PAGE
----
The foundation was set up last year to promote the national flag for the Rising’s 100th anniversary.
The flag was designed by Thomas Francis Meagher, at his Waterford home, and raised by him, when he was 25, in the city on March 7, 1848.
He was arrested for his part in the 1848 rebellion, deported to Tasmania, but soon departed for South America and then to America, where he became a lawyer and was in the American Civil War.
He led the Irish Brigade in the battle of Fredericksburg, in 1862, and was a pallbearer at the funeral of American president, Abraham Lincoln.
He was acting governor of Montana and, in 1867, he fell overboard from a Mississippi steamboat and was never found.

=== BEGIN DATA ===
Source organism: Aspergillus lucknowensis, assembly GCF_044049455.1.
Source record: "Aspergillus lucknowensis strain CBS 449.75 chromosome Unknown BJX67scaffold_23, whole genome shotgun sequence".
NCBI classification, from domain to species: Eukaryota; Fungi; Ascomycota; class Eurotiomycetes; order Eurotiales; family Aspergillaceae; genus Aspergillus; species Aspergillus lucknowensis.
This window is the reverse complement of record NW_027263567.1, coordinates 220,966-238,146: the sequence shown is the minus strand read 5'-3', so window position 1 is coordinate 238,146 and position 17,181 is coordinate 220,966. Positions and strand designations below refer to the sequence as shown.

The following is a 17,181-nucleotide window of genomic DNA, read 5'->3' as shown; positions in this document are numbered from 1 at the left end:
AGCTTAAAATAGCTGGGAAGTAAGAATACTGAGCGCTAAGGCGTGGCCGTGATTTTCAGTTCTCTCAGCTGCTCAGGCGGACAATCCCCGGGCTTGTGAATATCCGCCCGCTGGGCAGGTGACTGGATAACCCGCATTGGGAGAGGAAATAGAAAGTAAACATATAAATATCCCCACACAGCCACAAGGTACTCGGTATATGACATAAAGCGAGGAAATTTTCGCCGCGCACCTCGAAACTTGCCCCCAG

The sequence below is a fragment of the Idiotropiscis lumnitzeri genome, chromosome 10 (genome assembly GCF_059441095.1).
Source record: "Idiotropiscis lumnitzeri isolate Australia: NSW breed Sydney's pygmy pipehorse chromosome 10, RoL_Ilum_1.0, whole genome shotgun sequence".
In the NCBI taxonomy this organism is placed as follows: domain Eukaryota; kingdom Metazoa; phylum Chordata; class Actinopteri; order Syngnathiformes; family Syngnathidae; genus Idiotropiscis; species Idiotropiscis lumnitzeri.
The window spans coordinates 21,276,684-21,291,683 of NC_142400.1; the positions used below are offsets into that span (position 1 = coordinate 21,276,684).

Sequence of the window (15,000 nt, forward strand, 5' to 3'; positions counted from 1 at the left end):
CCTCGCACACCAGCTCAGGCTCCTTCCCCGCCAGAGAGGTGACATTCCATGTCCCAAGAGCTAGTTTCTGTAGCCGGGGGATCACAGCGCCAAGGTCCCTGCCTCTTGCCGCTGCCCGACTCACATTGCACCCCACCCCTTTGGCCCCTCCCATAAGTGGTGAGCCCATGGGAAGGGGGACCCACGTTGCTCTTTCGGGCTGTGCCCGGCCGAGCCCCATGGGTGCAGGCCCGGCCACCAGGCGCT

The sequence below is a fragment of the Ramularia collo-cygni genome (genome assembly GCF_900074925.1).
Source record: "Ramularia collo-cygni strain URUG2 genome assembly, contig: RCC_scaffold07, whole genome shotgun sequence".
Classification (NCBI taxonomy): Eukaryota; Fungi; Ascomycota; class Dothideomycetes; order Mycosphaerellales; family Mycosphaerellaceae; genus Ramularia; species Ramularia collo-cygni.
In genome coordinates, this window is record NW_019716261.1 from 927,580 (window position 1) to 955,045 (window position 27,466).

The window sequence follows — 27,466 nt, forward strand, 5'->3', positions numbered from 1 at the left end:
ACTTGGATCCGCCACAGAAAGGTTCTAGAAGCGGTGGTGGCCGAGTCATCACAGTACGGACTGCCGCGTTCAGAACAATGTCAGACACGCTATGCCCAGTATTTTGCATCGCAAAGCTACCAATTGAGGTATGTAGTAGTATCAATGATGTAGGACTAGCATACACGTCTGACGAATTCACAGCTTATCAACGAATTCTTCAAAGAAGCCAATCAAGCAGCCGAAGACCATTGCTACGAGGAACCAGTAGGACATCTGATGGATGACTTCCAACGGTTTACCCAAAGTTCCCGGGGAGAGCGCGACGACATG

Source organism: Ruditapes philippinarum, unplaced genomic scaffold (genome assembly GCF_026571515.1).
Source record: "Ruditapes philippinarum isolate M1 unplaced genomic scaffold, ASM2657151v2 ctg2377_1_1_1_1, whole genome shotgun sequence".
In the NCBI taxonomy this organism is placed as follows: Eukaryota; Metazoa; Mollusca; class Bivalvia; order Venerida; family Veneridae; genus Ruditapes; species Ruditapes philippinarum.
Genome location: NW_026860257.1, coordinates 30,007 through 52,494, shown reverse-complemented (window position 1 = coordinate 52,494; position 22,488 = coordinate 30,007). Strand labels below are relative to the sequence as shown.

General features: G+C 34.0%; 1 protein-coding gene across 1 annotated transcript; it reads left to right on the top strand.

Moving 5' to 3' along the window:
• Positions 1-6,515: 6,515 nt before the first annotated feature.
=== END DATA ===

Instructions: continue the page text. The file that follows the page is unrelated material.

He based the Tricolour on the French national flag.
He hoped for a truce between orange and green, but as columnist Gerard Howlin wrote (Irish Examiner, April 1), the Tricolour never achieved the union of orange and green.
At the March 12 launch, President Higgins said “at a time when we are witnessing an upsurge of exclusive forms of nationalism throughout Europe, based on rejection of the other, it is important that we Irish reaffirm strongly that the Irish Tricolour is an emblem of peace and brotherhood between the various communities who live on the island of Ireland”.